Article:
Select Committee on Defence Minutes of Evidence

Examination of Witnesses (Questions 240-259)


30 JANUARY 2007

  Q240  Chairman: Can you give us some examples of those states which are outside the NPT regime?

  Professor Haines: North Korea is outside the NPT regime, Pakistan is outside the NPT regime, as indeed are India and Israel.

  Q241  Chairman: Professor Grief, you were disagreeing.

  Professor Grief: Yes. I wanted to come in, if permitted, on this question of possession because I have to disagree with Steven that the NPT somehow allows the United Kingdom to have nuclear weapons. It is quite true, as Steven has said, that the NPT in Article IX defines a nuclear weapon state as a state which exploded a nuclear weapon or other nuclear device before 1 January 1967 but Article IX actually says that is a definition for the purposes of the Treaty and only for the purposes of the Treaty. I am sorry to use this word again but it seems to me that it is not good faith interpretation of the Treaty to suggest that it somehow authorises states to have nuclear weapons. The other point I wish to make is that we do not simply possess nuclear weapons in any event.

  Q242  Chairman: No, of course that is true. In a moment we will get on to the threat of use.

  Professor Grief: I was simply going to say that, therefore, the rules regarding use of force and the conduct of hostilities are relevant here. I would disagree with the White Paper when it says—

  Q243  Mr Jones: Can I just turn that back round a little and ask you where does it say, therefore, that it is illegal for the UK to have nuclear weapons?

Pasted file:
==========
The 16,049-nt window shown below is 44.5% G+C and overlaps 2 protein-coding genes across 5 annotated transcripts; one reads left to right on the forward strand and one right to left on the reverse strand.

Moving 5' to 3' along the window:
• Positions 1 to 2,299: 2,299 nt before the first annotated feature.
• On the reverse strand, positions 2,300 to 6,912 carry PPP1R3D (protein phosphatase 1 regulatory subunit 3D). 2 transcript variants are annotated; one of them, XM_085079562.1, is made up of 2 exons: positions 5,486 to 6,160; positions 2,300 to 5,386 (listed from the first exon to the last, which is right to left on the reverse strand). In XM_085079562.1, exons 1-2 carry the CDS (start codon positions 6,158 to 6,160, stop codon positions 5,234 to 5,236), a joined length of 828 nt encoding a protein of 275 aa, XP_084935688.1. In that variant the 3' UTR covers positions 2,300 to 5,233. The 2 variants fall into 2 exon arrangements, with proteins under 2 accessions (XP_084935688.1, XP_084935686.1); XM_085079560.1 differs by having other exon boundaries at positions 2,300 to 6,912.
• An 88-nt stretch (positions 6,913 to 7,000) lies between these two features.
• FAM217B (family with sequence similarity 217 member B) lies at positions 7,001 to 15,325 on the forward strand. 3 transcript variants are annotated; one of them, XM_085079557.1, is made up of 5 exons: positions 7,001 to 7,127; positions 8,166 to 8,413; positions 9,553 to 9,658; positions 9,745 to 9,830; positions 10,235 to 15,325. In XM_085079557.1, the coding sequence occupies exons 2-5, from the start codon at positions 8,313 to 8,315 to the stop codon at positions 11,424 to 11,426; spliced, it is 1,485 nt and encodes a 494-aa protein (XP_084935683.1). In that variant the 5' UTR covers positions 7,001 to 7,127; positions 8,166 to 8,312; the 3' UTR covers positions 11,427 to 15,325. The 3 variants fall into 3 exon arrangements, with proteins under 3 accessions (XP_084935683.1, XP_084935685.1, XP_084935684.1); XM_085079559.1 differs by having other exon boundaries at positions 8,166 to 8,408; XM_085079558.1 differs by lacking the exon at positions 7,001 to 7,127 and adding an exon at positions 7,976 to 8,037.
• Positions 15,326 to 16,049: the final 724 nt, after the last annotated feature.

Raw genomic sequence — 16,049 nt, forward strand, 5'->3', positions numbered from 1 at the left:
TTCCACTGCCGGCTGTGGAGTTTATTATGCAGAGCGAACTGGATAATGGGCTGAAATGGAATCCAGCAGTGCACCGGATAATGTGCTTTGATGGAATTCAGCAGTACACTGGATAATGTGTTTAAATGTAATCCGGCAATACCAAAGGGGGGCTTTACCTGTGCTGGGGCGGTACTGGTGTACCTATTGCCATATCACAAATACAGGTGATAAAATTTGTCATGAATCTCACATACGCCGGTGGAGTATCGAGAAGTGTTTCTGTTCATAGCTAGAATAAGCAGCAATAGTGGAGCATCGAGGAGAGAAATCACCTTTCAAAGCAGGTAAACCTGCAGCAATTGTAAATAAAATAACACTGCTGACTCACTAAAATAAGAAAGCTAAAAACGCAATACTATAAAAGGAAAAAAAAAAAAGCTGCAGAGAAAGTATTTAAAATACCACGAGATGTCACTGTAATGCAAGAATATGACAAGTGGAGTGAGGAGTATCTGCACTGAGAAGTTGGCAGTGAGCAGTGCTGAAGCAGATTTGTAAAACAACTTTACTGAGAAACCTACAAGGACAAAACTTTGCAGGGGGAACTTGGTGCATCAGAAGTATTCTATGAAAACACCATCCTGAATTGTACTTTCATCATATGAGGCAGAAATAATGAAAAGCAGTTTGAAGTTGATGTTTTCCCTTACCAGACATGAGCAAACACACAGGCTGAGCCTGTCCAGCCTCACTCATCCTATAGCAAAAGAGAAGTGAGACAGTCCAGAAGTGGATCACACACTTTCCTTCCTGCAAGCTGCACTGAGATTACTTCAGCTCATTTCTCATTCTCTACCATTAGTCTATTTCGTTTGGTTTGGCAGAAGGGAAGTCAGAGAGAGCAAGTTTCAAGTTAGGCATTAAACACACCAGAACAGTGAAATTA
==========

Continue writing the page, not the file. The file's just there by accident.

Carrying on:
Professor Grief: Where does it say that it is lawful for the UK?

  Q244  Mr Jones: No, that it is illegal.

  Professor Grief: It does not, I have to admit. It does not in so many words but there are cardinal principles of international humanitarian law, I think, about which we would all agree in terms of their existence at least, perhaps not about their interpretation and application. By applying those principles to what we know about these weapons and realistic military scenarios of use then I think it is possible to conclude that—

  Chairman: We are perhaps making an artificial distinction here between possession and use. We need to move on to the issue of use.

  Robert Key: Chairman, can we see if we can get our witnesses to agree on this: under what circumstances is the use of nuclear weapons lawful?

  Q245  Chairman: Professor Sands, would you like to begin?

  Professor Sands: Perhaps the easiest place to start is with the Advisory Opinion of the International Court of Justice which gave an Advisory Opinion in 1996. It plainly left open the possibility that certain uses of nuclear weapons could indeed be lawful. It did not clearly specify the circumstances in which such use would be lawful but it indicated, at least a majority indicated, that the use could be lawful in circumstances in which the very survival of a state was at stake. That is one view of what the Advisory Opinion actually says. In my view it is clear that the use of a nuclear weapon which does not affect the global environment or civilians, is able to distinguish between combatants and non-combatants, would not raise difficulties in international law but, of course, the very nature of nuclear weapons makes those criteria very difficult to be fulfilled. I do not think I can give greater clarity than the International Court of Justice gave on the issue.